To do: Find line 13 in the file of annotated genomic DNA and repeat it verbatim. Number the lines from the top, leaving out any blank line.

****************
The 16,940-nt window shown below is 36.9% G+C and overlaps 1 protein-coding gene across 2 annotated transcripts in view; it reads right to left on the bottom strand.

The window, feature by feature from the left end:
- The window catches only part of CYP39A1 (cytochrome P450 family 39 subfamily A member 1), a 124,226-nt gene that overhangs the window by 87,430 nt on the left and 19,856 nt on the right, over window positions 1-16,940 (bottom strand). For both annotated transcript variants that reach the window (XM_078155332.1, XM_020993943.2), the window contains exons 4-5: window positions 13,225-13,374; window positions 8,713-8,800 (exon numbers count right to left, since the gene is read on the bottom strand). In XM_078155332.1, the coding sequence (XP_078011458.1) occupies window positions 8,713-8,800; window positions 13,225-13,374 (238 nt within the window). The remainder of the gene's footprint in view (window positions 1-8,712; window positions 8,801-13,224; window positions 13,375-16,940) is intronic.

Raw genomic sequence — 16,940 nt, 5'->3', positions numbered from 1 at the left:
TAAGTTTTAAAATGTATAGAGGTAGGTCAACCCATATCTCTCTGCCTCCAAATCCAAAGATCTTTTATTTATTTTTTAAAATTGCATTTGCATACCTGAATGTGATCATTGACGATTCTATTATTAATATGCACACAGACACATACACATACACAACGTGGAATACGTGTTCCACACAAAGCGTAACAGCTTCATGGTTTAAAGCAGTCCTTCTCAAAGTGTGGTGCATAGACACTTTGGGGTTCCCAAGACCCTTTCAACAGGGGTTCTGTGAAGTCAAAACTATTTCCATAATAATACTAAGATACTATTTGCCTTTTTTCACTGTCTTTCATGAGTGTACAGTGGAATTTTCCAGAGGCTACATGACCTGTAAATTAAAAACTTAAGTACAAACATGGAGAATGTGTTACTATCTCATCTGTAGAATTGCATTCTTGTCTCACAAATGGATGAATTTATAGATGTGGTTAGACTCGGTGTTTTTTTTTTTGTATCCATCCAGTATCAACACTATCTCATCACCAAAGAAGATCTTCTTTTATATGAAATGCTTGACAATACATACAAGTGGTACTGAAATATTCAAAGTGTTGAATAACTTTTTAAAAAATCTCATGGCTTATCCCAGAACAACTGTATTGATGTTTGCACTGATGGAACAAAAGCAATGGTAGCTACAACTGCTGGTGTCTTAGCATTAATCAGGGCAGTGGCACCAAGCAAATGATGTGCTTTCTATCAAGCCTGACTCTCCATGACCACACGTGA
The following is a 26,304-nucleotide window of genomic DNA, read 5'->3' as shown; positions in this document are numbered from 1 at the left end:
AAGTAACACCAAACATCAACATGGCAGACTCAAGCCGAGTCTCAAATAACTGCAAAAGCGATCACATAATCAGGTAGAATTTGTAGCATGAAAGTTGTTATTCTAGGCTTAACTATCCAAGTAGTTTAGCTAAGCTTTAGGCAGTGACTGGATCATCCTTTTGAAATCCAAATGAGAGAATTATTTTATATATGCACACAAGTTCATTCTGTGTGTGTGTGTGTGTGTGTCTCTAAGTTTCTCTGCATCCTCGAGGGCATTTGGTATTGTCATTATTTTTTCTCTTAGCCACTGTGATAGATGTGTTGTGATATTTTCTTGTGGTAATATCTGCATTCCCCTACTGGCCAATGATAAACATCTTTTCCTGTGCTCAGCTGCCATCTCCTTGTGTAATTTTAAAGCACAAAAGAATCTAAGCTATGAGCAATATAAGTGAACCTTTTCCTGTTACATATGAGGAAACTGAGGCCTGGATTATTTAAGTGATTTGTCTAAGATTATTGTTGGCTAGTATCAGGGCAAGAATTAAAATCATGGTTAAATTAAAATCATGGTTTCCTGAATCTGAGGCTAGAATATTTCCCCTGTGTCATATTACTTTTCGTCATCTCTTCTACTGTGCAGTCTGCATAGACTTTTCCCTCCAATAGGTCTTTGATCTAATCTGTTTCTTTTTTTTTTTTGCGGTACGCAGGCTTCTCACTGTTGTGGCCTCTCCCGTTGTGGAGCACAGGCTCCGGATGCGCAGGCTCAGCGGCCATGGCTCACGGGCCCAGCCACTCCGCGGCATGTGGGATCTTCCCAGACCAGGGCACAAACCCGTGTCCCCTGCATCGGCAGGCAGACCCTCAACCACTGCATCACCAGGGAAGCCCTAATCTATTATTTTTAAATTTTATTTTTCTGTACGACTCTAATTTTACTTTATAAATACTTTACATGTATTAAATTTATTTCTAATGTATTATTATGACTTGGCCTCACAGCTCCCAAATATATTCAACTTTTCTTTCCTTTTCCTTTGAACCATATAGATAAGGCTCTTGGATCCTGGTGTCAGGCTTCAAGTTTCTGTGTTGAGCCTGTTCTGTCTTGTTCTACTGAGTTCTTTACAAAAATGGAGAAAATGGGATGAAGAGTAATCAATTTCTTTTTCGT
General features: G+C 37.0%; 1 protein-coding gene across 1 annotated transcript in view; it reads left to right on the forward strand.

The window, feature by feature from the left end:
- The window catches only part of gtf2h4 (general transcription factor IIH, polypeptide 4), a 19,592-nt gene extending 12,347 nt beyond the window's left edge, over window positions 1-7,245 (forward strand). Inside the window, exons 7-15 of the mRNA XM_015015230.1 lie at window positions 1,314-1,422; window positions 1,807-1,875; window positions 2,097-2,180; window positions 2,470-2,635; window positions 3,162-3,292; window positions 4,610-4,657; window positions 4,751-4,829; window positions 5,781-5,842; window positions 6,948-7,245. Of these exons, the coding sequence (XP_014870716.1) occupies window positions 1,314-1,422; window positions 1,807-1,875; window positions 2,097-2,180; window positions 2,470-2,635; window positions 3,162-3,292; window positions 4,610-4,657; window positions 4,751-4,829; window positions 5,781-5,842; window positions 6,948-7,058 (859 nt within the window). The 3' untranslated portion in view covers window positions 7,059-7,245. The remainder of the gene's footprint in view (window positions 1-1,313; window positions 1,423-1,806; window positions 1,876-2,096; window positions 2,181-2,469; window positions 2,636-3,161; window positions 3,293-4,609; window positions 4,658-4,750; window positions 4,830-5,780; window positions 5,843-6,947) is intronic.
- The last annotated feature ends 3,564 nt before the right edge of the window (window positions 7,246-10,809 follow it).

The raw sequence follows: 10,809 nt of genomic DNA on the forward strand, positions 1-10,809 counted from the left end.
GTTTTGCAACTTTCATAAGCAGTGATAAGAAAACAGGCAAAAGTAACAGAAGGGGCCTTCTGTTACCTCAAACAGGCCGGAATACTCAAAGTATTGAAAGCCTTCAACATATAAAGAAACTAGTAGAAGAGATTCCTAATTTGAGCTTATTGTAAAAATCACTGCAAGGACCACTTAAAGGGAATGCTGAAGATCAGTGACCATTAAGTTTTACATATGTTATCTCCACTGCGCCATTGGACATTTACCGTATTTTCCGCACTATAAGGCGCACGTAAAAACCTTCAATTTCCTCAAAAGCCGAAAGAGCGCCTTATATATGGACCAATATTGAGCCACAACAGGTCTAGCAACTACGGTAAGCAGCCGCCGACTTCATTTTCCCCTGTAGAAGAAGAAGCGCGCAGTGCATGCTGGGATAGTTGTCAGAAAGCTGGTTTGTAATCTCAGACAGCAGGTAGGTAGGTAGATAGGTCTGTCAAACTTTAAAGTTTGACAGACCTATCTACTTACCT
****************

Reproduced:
GTTTTGCAACTTTCATAAGCAGTGATAAGAAAACAGGCAAAAGTAACAGAAGGGGCCTTCTGTTACCTCAAACAGGCCGGAATACTCAAAGTATTGAAAGCCTTCAACATATAAAGAAACTAGTAGAAGAGATTCCTAATTTGAGCTTATTGTAAAAATCACTGCAAGGACCACTTAAAGGGAATGCTGAAGATCAGTGACCATTAAGTTTTACATATGTTATCTCCACTGCGCCATTGGACATTTACCGTATTTTCCGCACTATAAGGCGCACGTAAAAACCTTCAATTTCCTCAAAAGCCGAAAGAGCGCCTTATATATGGACCAATATTGAGCCACAACAGGTCTAGCAACTACGGTAAGCAGCCGCCGACTTCATTTTCCCCTGTAGAAGAAGAAGCGCGCAGTGCATGCTGGGATAGTTGTCAGAAAGCTGGTTTGTAATCTCAGACAGCAGGTAGGTAGGTAGATAGGTCTGTCAAACTTTAAAGTTTGACAGACCTATCTACTTACCT